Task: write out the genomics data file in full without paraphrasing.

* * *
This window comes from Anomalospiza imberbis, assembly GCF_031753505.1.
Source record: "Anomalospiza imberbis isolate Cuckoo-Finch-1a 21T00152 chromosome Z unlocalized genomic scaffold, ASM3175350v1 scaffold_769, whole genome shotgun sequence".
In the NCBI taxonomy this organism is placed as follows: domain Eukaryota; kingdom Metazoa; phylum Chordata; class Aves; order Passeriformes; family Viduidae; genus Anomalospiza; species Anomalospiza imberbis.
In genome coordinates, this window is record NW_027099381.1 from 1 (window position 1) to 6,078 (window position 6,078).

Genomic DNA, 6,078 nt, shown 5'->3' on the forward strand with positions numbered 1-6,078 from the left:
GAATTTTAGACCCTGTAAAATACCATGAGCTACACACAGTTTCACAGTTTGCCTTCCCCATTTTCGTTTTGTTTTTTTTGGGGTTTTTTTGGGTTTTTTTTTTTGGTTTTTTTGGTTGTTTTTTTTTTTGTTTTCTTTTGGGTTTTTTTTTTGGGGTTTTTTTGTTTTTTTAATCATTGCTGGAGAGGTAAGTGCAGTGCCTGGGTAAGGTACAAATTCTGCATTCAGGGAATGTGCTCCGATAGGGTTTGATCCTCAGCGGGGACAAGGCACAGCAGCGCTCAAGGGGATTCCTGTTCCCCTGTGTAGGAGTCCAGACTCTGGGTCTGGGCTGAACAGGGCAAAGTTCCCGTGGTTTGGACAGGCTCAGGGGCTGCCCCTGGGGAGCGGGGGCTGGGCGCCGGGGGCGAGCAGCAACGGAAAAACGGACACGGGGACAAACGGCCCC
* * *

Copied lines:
This window comes from Anomalospiza imberbis, assembly GCF_031753505.1.
Source record: "Anomalospiza imberbis isolate Cuckoo-Finch-1a 21T00152 chromosome Z unlocalized genomic scaffold, ASM3175350v1 scaffold_769, whole genome shotgun sequence".
In the NCBI taxonomy this organism is placed as follows: domain Eukaryota; kingdom Metazoa; phylum Chordata; class Aves; order Passeriformes; family Viduidae; genus Anomalospiza; species Anomalospiza imberbis.
In genome coordinates, this window is record NW_027099381.1 from 1 (window position 1) to 6,078 (window position 6,078).

Genomic DNA, 6,078 nt, shown 5'->3' on the forward strand with positions numbered 1-6,078 from the left:
GAATTTTAGACCCTGTAAAATACCATGAGCTACACACAGTTTCACAGTTTGCCTTCCCCATTTTCGTTTTGTTTTTTTTGGGGTTTTTTTGGGTTTTTTTTTTTGGTTTTTTTGGTTGTTTTTTTTTTTGTTTTCTTTTGGGTTTTTTTTTTGGGGTTTTTTTGTTTTTTTAATCATTGCTGGAGAGGTAAGTGCAGTGCCTGGGTAAGGTACAAATTCTGCATTCAGGGAATGTGCTCCGATAGGGTTTGATCCTCAGCGGGGACAAGGCACAGCAGCGCTCAAGGGGATTCCTGTTCCCCTGTGTAGGAGTCCAGACTCTGGGTCTGGGCTGAACAGGGCAAAGTTCCCGTGGTTTGGACAGGCTCAGGGGCTGCCCCTGGGGAGCGGGGGCTGGGCGCCGGGGGCGAGCAGCAACGGAAAAACGGACACGGGGACAAACGGCCCC